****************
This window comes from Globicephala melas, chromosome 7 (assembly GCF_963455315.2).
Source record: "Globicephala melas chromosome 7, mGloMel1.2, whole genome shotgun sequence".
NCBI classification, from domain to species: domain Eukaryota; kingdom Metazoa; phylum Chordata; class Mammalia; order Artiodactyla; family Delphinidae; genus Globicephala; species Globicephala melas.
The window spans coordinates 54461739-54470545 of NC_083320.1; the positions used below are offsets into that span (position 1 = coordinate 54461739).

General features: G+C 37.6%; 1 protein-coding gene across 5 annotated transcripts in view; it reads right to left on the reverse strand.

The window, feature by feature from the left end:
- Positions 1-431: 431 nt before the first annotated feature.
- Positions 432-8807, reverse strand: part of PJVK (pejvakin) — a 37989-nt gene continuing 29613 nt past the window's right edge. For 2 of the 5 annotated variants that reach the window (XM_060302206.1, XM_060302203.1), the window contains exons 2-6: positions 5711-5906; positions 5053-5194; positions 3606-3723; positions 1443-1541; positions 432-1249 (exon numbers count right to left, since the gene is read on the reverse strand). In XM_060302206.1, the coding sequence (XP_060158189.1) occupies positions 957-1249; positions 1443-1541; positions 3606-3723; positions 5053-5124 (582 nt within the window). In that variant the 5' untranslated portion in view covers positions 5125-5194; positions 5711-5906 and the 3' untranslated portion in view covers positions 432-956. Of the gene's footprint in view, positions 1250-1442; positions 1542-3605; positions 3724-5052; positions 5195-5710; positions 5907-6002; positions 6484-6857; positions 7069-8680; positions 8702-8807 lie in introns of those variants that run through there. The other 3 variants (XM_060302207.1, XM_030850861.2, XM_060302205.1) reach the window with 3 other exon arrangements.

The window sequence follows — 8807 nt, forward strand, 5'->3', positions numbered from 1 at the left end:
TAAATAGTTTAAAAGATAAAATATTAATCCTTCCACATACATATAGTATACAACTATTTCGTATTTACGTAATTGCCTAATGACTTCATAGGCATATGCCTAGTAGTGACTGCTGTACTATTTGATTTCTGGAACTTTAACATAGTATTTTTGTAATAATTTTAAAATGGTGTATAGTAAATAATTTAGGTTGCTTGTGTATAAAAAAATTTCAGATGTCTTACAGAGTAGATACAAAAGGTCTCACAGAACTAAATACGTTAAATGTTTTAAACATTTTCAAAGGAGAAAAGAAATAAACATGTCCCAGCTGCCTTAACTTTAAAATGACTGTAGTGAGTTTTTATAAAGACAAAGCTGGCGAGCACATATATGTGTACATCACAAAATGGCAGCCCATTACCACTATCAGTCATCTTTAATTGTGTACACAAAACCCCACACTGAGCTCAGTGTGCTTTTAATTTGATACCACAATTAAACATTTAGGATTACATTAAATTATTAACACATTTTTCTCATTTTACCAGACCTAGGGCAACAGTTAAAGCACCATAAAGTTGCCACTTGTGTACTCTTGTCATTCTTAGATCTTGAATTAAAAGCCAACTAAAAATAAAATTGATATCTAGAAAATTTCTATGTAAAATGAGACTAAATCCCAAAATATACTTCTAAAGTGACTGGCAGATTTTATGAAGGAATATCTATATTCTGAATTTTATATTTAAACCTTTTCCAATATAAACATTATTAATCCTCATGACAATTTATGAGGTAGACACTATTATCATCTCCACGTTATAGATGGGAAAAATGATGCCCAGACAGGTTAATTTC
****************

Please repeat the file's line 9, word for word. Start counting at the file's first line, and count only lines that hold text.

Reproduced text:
The window sequence follows — 8807 nt, forward strand, 5'->3', positions numbered from 1 at the left end: